A federal judge in Houston yesterday took the extraordinary step of ordering a public television station to air a program -- "Death of a Princess" -- that had been canceled after protests from the Saudi Arabian government.
U.S. District Court Judge Gabrielle McDonald ruled that the Texas decision to cancel the program on state-owned KUHT was politically motivated and constituted government censorship.
She issued a temporary order, which station lawyers said late yesterday they would appeal. A spokesman for KUHT said the station would comply with the order as long as it lasted.
Lawyers contacted yesterday said they knew of no previous court decision ordering a station to run a particular program anywhere in the country. Such orders, even when viewed hypothetically, are considered potential violations of First Amendment free speech and press guarantees.
Judge McDonald's opinion, however, turned on the fact that KUHT was not just a private broadcaster but an agency of a government.
The program was originally to air Monday night in Houston and on 100 other Public Broadcasting Service affiliates. Judge McDonald's order requires the station to air it as scheduled before the cancellation.
"Death of a Princess" is a dramatization of the execution of a Saudi princess in 1977 for acts of adultery. The Saudi government has vehemently protested its showing to the State Department, just as it protested its airing in Great Britain, arguing that the program is biased, inaccurate and a slur on the Islamic people.
Despite these protests, as well as strong expressions of concern from oil companies, members of Congress, and hundreds of viewers and small contributors, the Public Broadcasting Service intends to feed "Death of a Princess" to about 100 stations Monday night.
Only eight stations had canceled in response to the protests. KUHT, located in a center of Arab-American oil activity, was one of those canceling.
After the cancellation decision, Gertrude Barnstone, a former Houston school board member, filed suit against the station. She and her lawyer, David Berg, argued that state educational TV officials canceled the program for political reasons.
Since the station is state-owned, Berg contended, the cancellation decision represented government censorship, and impermissibly infringed on the rights of viewers guaranteed by the Constitution.
Berg said yesterday he had heard of no precedent that would support an order. In fact, courts have repeatedly declined for constitutional reasons to order newspapers or television stations to publish or broadcast anything.
But McDonald ruled from the bench yesterday that "this is not a case of a privately owned and operated TV station making programing decisions.
"Here, the government, the University of Houston, is already involved in programming decisions. It was the government which decided not to program 'Death of a Princess.'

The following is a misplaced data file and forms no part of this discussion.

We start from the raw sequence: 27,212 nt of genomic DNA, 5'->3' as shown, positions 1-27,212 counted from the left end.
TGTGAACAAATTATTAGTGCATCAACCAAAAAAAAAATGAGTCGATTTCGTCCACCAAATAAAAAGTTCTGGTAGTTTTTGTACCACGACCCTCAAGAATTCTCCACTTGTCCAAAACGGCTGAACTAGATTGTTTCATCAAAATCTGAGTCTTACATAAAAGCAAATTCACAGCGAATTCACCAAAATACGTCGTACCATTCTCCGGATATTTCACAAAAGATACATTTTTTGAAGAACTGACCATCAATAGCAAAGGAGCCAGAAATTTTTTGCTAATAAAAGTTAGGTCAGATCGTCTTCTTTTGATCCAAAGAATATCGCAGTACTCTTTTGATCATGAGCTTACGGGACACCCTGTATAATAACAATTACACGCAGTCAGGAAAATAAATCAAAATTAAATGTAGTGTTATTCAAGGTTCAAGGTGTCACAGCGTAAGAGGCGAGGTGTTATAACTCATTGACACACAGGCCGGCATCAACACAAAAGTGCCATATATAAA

"That decision was based on the political belief of its vice president. . .
"When the government gets involved in broadcasting, it has an obligation, at a minimum, to establish procedures that assure the programming decisions are not based on the political beliefs of its programers and are not made arbitrarily and without due process of law.
"The programming decisions of state-owned and operated TV stations cannot be based on constitutionally impermissible reasons," she ruled.
"I find that the decision not to air 'Death of a Princess,'" she concluded, " was reached in violation and contrary to these constitutional proscriptions.
"Therefore, the request for a temporary restraining order is granted. The defendants are hereby directed to air 'The Death of a Princess' as previously scheduled, on May 12, 1980, at 8 o'clock p.m."
The judge's order made even sticker one of the stickiest issues ever to confront public broadcasting in this country.
The Public Broadcasting Service already faced protests from the Saudi government, relayed by the State Department, from Mobil Oil, one of public broadcasting's largest underwriters, and hundreds of 10- and 20-dollar contributors who flooded public broadcast switchboards yesterday with objections and threats to withhold further contributions.
In the face of the barrage, eight stations including Houston cancelled. Two more announced plans to delay. But the bulk of the stations and PBS were holding firm yesterday.
PBS announced plans yesterday to expand to an hour a panel discussion originally set to last a half-hour following the program. The Saudi Arabian ambassador was also invited to comment following airing of the program.
All of those protesting -- from the oil companies to the viewers -- expressed concern that America's major oil supplier might retaliate for the showing, as it retaliated against Britain by recalling diplomats.
American sources close to the Saudis speculated that retaliation was a very real possibility.
If the protests were not orchestrated by the Saudis, there was strong evidence that the Saudis stimulated many of them -- directly or indirectly.
Sources said the Saudis informed Exxon -- a partner in Aramco in Saudi Arabia -- that they expected a good faith effort from the firm to urge cancellation. Exxon, a spokesman said, expressed its concern to the State Department but did not contact TV officials.
Mobil said it did not consult Saudi Arabia before running ads in major newspapers yesterday and Wednesday urging a review of the decision to run the program. But it did inform the Saudi government of the ads, a spokesman said, just as it informed numerous other agencies, including the White House. s
Mobil and Exxon are major public-television benefactors. Both firms said, however, that their actions on "Death of a Princess" were unrelated to their support of public television.
Meanwhile, WETA in Washington and the Center for Public Broadcasting in Maryland said they were flooded with phone calls.